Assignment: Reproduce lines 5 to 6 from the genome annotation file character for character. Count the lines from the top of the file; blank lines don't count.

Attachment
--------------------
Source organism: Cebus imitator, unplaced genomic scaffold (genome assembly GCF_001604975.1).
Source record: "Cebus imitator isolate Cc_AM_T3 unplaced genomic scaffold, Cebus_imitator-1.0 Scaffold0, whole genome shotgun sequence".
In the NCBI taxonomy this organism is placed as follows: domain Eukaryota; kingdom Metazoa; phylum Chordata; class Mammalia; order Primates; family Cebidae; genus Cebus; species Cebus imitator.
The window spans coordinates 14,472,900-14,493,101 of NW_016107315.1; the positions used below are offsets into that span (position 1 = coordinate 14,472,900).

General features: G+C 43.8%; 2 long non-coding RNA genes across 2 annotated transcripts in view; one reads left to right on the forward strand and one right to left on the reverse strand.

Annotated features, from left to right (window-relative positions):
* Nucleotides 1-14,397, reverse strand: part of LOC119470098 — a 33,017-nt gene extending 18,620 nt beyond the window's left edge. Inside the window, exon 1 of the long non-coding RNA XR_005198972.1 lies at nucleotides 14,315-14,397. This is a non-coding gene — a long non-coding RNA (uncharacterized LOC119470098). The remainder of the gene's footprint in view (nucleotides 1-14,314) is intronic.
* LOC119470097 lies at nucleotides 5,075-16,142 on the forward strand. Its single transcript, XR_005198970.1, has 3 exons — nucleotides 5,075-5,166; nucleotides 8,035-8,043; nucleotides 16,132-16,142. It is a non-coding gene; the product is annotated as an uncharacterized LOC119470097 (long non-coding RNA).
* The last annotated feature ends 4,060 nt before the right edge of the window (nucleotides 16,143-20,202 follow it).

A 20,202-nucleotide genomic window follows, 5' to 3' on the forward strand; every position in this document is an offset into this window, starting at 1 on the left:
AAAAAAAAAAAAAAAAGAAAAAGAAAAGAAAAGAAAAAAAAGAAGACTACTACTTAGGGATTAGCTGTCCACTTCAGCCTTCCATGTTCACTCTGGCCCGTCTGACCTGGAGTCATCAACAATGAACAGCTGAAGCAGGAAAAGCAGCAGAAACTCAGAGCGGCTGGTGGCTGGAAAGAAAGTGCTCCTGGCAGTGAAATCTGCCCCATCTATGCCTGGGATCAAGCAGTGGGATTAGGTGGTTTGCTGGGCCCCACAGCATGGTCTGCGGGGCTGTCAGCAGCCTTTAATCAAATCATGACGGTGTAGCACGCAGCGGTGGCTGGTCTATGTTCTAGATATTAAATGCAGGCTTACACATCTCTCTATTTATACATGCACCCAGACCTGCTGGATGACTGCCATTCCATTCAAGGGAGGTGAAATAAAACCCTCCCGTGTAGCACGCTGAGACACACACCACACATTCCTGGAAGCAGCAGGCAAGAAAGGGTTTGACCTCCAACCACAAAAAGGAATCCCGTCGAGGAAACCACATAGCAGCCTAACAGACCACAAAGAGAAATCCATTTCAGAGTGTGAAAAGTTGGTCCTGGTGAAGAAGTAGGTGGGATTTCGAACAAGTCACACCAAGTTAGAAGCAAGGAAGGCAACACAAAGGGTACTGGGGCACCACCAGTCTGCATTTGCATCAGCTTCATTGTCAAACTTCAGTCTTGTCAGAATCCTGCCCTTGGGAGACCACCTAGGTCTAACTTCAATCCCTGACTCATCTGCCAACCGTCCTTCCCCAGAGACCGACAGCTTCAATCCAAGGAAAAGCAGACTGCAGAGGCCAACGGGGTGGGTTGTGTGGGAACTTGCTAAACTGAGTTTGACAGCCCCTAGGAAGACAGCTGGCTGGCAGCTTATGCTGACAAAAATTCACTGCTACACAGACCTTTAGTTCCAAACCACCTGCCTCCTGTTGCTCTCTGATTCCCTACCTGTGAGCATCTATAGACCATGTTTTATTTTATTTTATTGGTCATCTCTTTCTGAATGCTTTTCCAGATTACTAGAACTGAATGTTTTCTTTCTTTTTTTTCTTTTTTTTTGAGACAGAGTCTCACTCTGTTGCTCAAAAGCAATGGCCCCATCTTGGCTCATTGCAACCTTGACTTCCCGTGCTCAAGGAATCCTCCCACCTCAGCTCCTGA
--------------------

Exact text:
General features: G+C 43.8%; 2 long non-coding RNA genes across 2 annotated transcripts in view; one reads left to right on the forward strand and one right to left on the reverse strand.

Annotated features, from left to right (window-relative positions):